Q&A: David M. Steiner
Innovative Hunter Dean Takes On Statewide Challenges
Hunter College School of Education Dean David M. Steiner became the New York State commissioner of education on Oct. 1. CUNY Matters spoke with him, shortly before he assumed his new post, about his goals and priorities.
Q: What are your biggest challenges?
DEAN STEINER: Nothing makes a greater difference in a child's education than the quality of her teacher; that is a primary responsibility that I will undertake. We must offer students a world-class curriculum, and assess the knowledge and skills they need for success in college and for meaningful employment. As commissioner of education I am responsible for what is known as the University of the State of New York, which encompasses our K-12 school system, over 240 colleges and universities, some 25 public broadcasting stations, as well as museums, libraries and the professions. It is an extraordinary responsibility, but also an opportunity to think about education in a deeper and broader sense.
Q: How do you see yourself facilitating collaborations between public and private institutions of higher education?
A: We must work across both groups of institutions to ensure world-class teacher preparation. We also must be imaginative about inviting libraries, museums, cultural institutions and the media to think about new forms of delivering instruction and educational resources.
Q: What were your major accomplishments in four years as dean of Hunter's School of Education?
A: They really belong to the faculty who worked with me to investigate what was worth changing. For example, we have a new video component whereby all student teachers are videotaped in their student teaching. . . . We analyze the video one-on-one, and almost 800 video clips are searchable by faculty and students.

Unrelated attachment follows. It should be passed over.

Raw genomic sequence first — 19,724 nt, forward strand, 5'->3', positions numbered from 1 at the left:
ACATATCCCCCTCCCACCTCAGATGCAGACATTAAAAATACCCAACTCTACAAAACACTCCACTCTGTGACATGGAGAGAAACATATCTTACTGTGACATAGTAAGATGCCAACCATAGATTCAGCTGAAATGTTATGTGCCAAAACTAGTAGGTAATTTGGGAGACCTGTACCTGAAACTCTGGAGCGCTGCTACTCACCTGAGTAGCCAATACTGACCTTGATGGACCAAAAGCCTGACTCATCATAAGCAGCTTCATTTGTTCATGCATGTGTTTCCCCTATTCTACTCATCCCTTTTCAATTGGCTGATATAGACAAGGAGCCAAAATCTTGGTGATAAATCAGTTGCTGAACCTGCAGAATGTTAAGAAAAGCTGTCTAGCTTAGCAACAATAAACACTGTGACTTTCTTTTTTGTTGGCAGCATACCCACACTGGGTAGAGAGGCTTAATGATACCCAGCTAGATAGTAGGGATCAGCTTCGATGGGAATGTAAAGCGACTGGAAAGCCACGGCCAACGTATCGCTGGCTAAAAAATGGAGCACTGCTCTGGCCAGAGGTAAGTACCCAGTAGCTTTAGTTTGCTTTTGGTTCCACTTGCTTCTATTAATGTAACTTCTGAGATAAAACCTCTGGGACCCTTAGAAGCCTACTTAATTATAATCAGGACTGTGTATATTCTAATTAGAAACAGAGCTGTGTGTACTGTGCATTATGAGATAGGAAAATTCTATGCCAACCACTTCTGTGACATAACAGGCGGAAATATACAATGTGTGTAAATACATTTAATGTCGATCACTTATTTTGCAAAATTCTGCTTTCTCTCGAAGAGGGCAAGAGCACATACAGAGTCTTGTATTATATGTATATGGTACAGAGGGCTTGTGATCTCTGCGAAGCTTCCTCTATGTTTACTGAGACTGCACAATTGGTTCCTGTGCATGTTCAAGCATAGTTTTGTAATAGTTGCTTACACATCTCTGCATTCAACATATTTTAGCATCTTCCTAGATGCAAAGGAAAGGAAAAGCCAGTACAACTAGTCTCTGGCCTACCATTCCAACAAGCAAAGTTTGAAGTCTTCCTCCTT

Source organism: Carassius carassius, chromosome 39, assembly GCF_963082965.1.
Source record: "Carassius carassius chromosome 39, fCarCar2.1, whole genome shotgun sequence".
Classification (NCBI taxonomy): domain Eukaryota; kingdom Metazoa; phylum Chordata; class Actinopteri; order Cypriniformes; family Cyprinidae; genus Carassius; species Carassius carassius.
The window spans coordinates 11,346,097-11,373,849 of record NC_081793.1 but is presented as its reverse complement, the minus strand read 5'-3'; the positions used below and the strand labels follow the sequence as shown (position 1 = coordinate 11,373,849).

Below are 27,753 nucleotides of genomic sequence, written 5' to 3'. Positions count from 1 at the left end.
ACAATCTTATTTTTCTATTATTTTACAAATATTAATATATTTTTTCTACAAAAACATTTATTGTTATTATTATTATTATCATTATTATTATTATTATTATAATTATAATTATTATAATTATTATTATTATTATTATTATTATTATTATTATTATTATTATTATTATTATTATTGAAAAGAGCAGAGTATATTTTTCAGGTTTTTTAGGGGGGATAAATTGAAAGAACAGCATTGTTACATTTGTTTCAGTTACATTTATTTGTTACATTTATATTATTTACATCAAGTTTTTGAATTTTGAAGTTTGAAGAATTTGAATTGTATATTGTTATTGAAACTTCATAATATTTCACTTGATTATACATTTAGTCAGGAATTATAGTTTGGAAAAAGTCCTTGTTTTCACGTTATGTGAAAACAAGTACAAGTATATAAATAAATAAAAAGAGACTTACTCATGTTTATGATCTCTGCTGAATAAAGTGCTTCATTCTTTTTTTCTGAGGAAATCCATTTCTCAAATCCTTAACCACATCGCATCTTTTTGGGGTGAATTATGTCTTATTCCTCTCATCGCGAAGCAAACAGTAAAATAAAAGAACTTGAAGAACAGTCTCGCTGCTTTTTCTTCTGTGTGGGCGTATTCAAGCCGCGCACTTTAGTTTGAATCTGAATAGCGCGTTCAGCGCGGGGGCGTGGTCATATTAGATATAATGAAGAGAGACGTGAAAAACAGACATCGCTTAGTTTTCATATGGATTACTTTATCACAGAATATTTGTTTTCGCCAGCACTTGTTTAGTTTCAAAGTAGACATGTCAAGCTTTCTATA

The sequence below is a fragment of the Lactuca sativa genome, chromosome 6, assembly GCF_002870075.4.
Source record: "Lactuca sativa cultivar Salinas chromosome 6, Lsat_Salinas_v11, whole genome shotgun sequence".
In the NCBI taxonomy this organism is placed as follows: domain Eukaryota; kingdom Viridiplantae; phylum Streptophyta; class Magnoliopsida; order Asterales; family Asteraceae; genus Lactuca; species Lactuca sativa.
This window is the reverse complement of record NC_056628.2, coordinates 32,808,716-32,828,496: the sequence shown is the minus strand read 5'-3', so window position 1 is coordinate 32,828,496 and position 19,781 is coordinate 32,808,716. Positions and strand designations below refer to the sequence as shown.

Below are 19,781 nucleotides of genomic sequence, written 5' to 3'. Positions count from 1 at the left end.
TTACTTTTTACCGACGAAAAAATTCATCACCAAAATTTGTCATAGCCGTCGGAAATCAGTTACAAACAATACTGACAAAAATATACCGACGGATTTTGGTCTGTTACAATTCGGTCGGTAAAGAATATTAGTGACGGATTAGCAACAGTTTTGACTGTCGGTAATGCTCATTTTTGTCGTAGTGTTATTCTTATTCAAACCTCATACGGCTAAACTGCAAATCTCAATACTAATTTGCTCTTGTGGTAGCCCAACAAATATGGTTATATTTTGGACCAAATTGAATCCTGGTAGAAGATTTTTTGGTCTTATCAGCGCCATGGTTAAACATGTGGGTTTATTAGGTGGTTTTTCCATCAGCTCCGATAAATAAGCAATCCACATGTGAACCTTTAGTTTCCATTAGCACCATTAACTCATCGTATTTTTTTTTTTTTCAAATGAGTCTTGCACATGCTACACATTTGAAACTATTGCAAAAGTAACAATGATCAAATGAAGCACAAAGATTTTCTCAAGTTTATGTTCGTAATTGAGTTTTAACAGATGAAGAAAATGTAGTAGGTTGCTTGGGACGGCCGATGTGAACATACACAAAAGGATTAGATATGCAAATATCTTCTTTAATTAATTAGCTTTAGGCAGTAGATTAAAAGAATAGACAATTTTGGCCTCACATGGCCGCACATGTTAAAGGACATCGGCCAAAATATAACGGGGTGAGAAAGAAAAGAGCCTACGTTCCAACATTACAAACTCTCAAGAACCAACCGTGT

Q: So students are able to change their practice based on what they see themselves doing?
A: Absolutely. Nothing reaches you as immediately as watching yourself teach. We also made a major partnership with Teacher U at Hunter College, in order to rethink together teacher preparation. We have a 100 percent pass record on teacher tests, and almost a third of the faculty arrived since I became dean four years ago. They come from top institutions throughout the U.S., and from abroad.
Q: In setting up Teacher U, you partnered with organizations that operate charter schools. Are charter schools doing things that are not being done in traditional public schools?
A: We've also partnered with New Visions for Public Schools to design one of New York's first major residency programs for teacher training. So it's not just about charter schools. However, charter schools do have certain freedoms to experiment. . . .
Q: How does teacher residency differ from the traditional student teacher program?
A: The residency model offers the best of both worlds: You are in the schools, learning about the culture of education and teaching, but you're not yet a teacher of record.
Q: Should the state raise entry requirements into the teaching profession?
A: The pass rates on most statewide teacher tests are about 92 percent. Is there a relationship between the skills and knowledge tested and the actual skills and knowledge that make a difference in teaching? We need to find out.
Q: What about the training of principals?
A: We know that if you have a good school, you're going to find a good principal. So we really have to take a look at the whole structure of principal preparation.
Q: Should academic standards be raised for K-12 students?
A: Chancellor Merryl H. Tisch, who heads the Board of Regents, has said so. There is evidence that, even with a Regents diploma, students may not be fully prepared for success in college or employment in meaningful jobs. This is deeply challenging because we also have problems getting all of our students to reach the current Regents level.
Q: As a former Director of Arts Education at the National Endowment for the Arts, what do you think should be done to invigorate support for the arts in our schools?
A: An educated human being should have a broad and deep exposure to the arts, which are a precious part of our cultural legacy. We must work with cultural institutions, teaching artists and schools of education to increase support for the arts.
Q: Is there something important that hasn't been asked?
A: The key underlying question is what do we consider to be an educated human being? I hope that I and my colleagues never lose sight of that question, and that we never stop asking it.